Consequently I decided that first of all I had to draw a scaled floor-plan of the space, ignoring the position of the windows and door except the door into the dining room. This would enable me to visualize the potential space I had available and what kind of design I could achieve with such a space.
Of course at the same time I had to consider the need for light and access to the back garden.
The most logical solution within these limitations was to brick up the existing windows and glass door and open French doors at the end onto the back garden. This not only provided me with two full walls to play with but also with a natural focus point.
The scaled drawing also allowed me to plan and satisfy the long list of needs and functionality our new kitchen was going to provide us with.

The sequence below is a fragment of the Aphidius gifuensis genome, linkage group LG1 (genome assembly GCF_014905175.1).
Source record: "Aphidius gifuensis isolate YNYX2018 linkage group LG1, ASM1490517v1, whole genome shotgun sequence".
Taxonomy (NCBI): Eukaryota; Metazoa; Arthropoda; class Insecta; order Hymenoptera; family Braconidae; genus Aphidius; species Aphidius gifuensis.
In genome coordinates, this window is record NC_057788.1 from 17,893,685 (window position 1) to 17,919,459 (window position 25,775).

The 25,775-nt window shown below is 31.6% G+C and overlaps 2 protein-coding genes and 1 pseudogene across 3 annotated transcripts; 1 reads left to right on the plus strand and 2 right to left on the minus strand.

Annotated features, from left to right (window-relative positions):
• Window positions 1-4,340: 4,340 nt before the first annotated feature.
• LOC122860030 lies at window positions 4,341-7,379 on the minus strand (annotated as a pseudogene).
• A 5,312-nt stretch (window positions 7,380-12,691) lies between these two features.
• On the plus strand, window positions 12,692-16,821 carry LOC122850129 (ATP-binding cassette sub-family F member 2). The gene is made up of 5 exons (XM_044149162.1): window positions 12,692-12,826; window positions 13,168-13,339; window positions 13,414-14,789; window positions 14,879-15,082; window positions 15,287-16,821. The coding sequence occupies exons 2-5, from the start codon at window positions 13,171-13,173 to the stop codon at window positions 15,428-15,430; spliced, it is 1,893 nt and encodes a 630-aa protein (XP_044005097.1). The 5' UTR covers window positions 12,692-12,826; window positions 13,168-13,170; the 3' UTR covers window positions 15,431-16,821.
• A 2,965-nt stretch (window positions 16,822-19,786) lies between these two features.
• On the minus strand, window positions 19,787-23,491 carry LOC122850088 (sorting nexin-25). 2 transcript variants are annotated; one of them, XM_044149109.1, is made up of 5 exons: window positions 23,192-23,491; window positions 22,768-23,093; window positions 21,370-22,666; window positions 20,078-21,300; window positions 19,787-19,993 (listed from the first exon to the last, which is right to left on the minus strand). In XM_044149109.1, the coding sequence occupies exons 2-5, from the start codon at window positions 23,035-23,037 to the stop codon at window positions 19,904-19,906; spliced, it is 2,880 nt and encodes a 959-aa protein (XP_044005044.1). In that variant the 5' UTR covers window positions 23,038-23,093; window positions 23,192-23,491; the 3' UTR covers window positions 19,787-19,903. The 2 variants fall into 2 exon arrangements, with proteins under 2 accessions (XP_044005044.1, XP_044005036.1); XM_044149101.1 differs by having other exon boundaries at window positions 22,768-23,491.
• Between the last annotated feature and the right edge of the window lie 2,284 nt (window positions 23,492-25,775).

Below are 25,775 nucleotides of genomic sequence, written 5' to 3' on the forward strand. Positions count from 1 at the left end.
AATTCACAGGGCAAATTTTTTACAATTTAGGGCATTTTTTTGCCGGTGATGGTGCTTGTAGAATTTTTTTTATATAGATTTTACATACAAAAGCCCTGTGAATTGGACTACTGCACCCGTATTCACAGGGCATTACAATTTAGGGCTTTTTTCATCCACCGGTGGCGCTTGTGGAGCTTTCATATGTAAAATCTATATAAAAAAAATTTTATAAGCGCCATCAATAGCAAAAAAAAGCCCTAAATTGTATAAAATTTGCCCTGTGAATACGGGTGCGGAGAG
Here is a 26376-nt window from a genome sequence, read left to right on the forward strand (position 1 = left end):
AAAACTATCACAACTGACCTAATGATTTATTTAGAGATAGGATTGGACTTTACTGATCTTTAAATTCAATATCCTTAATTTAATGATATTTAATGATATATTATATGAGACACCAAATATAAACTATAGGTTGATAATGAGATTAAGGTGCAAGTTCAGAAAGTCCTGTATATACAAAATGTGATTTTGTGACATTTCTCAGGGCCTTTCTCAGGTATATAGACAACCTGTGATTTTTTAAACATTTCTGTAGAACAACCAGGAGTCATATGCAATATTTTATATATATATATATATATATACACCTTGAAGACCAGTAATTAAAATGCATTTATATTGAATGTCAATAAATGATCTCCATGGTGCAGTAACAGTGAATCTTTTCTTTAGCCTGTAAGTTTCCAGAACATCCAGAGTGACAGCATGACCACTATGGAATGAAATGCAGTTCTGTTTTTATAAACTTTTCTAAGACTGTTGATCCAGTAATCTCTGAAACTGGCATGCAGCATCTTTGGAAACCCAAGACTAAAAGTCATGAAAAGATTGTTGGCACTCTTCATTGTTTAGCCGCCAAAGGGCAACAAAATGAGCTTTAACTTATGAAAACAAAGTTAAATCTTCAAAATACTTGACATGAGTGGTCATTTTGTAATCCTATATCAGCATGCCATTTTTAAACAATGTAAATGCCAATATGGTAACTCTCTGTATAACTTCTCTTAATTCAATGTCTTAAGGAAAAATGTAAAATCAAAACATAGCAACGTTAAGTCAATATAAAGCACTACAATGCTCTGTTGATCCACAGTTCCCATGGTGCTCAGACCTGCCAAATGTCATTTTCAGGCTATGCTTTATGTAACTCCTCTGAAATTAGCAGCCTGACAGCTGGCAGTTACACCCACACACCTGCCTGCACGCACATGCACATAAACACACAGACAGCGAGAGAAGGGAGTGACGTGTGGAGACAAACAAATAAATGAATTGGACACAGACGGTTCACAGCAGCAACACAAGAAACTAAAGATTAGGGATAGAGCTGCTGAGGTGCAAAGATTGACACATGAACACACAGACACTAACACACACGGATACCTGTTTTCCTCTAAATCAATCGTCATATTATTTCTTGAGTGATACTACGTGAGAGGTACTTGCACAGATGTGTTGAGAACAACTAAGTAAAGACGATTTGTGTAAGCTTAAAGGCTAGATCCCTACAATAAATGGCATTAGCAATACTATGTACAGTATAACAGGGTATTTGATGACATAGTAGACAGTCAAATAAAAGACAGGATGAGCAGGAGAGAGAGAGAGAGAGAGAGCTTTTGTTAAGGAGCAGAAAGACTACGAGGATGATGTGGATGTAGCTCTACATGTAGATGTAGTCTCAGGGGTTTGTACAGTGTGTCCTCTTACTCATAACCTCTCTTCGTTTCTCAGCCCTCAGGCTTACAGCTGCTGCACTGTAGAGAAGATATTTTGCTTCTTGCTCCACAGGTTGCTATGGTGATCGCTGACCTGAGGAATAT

We soon decided that to keep the budget as low as possible we would keep the existing services where they where and design around them. Therefore sink and cooker would remain in the same position, limiting the plumbing expense to the strictly necessary.
We also wanted to keep the existing American fridge, which, after consideration, was already in the right position. What we needed to improve was more cupboard and worktop space, which now, with two full walls was a realistic possibility.
We also wanted a breakfast bar, which not only worked as a table but would also increase the working area.
The rough draft of our design was now in place.
It was time to start the works!
Before the builders arrived we dismantled the kitchen, which left us living in a total mess, cooking in the lounge with our camping equipment and sharing our dining room with a monster refrigerator.
I cannot deny that this side of the redesigning process is long, distressing, and highly destructive, but if you keep in mind the final outcome, I think it's worth the pain.
With the builders on site the real destruction began.
In time, we seemed to have adjusted to the noise and dust and when finally the windows and the glass door were bricked up and the French doors put in place we started to see the end of the tunnel and the beginning of the real fun...The reconstruction!!!
Planning the Cupboards